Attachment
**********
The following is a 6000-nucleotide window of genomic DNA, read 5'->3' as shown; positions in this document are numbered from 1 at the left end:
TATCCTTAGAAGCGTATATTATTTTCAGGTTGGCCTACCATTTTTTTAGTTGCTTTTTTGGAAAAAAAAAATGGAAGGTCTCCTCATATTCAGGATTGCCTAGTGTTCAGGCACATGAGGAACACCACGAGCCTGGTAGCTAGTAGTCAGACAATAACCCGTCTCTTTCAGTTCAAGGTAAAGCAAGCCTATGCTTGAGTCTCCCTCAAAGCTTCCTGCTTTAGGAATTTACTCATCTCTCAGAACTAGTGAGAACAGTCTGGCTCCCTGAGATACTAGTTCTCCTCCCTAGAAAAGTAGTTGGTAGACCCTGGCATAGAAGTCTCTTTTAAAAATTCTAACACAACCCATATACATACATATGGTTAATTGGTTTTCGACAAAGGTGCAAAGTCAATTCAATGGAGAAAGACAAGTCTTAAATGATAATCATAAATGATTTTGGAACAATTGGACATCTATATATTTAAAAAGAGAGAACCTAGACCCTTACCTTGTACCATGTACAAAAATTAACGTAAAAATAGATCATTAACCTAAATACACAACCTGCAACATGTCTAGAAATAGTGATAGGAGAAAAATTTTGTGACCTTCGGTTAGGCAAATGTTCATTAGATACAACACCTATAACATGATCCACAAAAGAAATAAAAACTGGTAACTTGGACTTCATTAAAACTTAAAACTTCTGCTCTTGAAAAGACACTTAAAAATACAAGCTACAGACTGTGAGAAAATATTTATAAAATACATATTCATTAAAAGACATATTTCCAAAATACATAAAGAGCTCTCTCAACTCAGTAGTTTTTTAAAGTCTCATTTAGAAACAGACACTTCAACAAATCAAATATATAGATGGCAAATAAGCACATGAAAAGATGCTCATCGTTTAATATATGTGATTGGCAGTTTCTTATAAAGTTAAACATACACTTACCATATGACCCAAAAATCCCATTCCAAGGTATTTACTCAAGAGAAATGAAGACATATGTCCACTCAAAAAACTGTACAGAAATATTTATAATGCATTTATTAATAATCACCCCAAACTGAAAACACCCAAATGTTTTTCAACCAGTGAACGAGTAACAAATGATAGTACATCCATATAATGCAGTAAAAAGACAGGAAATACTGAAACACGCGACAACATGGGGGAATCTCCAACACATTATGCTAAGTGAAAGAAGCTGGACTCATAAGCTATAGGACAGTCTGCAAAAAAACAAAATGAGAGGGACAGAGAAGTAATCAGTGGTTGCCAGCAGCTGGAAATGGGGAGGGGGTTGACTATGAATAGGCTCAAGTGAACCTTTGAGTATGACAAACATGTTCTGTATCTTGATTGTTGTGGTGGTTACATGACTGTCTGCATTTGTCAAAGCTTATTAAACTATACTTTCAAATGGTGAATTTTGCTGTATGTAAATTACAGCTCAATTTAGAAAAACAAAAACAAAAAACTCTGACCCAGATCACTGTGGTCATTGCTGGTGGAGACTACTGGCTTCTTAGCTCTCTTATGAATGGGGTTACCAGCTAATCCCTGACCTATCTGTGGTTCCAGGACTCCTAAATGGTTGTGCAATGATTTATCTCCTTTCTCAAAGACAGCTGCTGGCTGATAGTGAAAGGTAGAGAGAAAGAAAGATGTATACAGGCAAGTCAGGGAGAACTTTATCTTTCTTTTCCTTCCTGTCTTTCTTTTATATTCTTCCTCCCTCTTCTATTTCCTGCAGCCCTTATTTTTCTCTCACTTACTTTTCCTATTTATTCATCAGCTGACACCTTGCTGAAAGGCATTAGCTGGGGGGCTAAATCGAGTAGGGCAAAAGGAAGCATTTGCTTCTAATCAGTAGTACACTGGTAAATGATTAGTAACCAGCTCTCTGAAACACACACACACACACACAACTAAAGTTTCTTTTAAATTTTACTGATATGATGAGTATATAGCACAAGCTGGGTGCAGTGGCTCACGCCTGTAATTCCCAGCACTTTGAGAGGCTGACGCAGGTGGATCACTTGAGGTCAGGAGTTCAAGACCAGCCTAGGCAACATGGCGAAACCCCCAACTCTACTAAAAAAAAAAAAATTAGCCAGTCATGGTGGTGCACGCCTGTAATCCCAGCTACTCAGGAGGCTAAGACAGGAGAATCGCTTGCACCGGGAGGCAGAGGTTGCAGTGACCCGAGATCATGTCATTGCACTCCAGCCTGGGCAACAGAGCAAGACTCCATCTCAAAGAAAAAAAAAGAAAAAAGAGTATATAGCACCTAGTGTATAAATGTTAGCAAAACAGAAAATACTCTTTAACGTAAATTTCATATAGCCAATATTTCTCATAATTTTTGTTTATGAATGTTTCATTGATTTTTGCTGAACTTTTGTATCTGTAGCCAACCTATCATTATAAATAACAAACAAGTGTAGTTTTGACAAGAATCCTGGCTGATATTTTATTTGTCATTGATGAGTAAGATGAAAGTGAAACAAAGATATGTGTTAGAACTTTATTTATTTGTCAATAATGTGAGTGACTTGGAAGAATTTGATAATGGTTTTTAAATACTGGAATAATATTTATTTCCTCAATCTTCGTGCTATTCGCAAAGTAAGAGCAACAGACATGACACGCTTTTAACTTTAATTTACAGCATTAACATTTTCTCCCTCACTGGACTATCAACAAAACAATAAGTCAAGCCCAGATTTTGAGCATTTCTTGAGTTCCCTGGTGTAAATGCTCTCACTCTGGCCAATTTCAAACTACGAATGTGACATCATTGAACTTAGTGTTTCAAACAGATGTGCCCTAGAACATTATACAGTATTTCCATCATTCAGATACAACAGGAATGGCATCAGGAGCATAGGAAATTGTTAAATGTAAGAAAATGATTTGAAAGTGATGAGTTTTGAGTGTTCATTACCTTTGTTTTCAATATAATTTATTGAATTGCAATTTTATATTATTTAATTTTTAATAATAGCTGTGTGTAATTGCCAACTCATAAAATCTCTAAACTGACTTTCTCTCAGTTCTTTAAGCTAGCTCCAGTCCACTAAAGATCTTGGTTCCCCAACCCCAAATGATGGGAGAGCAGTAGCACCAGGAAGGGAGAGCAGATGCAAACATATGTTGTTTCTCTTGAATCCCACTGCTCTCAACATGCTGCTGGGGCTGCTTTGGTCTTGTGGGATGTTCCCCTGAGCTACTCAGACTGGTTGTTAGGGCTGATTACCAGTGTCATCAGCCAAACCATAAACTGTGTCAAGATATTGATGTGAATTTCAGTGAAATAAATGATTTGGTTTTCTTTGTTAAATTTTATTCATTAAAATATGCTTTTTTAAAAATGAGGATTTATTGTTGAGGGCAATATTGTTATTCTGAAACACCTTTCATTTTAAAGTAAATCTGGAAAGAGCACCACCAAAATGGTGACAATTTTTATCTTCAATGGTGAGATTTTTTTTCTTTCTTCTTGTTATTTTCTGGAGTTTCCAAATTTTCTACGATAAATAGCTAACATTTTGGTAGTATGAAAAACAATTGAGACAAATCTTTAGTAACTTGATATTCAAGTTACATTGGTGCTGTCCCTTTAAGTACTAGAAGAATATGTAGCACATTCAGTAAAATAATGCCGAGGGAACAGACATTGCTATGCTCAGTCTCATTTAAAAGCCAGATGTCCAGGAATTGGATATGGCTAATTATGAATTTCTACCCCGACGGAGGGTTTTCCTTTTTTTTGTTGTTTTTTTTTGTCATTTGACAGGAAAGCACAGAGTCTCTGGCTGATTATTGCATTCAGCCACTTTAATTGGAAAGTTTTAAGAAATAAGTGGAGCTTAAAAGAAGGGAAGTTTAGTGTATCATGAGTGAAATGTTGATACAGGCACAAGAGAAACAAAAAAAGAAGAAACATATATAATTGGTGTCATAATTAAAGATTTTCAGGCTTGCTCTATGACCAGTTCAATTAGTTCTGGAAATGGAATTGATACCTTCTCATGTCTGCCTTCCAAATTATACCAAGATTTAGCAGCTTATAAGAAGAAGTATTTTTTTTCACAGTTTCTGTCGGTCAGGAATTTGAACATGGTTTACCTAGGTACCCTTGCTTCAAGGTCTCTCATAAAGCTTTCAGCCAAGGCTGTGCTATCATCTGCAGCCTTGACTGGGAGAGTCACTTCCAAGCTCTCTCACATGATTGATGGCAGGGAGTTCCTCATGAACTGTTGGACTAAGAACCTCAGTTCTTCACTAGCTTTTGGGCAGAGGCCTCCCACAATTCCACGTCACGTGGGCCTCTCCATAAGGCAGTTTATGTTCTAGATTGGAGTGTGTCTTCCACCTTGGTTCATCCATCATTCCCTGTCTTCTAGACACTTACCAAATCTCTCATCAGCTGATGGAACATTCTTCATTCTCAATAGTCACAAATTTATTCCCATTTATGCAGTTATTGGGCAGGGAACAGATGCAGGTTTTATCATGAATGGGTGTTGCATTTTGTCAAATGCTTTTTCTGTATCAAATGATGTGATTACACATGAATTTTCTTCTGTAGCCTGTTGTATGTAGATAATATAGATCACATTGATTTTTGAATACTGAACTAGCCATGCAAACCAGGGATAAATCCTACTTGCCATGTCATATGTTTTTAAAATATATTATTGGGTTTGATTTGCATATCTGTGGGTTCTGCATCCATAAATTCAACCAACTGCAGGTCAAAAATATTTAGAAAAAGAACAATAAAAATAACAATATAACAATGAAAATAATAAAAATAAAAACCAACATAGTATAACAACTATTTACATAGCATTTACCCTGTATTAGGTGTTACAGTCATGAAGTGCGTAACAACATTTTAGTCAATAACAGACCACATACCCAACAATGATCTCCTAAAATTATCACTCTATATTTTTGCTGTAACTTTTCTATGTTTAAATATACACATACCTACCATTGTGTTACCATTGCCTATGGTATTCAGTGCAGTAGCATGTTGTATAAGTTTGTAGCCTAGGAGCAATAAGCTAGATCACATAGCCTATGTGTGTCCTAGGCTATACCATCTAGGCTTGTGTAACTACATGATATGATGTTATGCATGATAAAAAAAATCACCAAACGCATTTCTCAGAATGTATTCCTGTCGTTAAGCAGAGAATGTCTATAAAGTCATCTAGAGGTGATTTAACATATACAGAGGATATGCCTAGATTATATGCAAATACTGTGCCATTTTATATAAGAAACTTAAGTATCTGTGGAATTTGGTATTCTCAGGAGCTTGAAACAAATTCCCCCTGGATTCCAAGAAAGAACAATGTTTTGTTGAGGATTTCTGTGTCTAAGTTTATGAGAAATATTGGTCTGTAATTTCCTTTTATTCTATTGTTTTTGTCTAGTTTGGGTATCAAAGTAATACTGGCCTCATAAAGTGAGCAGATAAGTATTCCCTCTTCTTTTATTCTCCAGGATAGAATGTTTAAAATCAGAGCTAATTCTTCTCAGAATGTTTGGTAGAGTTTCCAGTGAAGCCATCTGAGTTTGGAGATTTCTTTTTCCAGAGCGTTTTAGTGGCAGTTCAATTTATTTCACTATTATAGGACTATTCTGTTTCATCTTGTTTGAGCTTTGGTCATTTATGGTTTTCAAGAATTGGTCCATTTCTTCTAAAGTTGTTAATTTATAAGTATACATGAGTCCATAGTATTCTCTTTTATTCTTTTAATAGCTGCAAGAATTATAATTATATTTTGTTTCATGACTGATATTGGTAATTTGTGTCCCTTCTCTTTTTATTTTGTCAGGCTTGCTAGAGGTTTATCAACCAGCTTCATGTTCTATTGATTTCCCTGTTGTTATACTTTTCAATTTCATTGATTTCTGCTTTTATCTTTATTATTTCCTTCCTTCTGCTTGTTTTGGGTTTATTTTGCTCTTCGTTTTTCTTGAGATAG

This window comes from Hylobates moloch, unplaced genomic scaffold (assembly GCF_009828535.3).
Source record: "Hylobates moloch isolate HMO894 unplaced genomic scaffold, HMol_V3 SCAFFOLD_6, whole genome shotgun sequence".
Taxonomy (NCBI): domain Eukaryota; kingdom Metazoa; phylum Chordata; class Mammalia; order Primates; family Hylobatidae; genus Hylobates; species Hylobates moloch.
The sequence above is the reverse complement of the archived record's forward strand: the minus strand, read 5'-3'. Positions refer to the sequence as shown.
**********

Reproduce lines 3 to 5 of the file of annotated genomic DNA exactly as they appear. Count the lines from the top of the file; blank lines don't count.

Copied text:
This window comes from Hylobates moloch, unplaced genomic scaffold (assembly GCF_009828535.3).
Source record: "Hylobates moloch isolate HMO894 unplaced genomic scaffold, HMol_V3 SCAFFOLD_6, whole genome shotgun sequence".
Taxonomy (NCBI): domain Eukaryota; kingdom Metazoa; phylum Chordata; class Mammalia; order Primates; family Hylobatidae; genus Hylobates; species Hylobates moloch.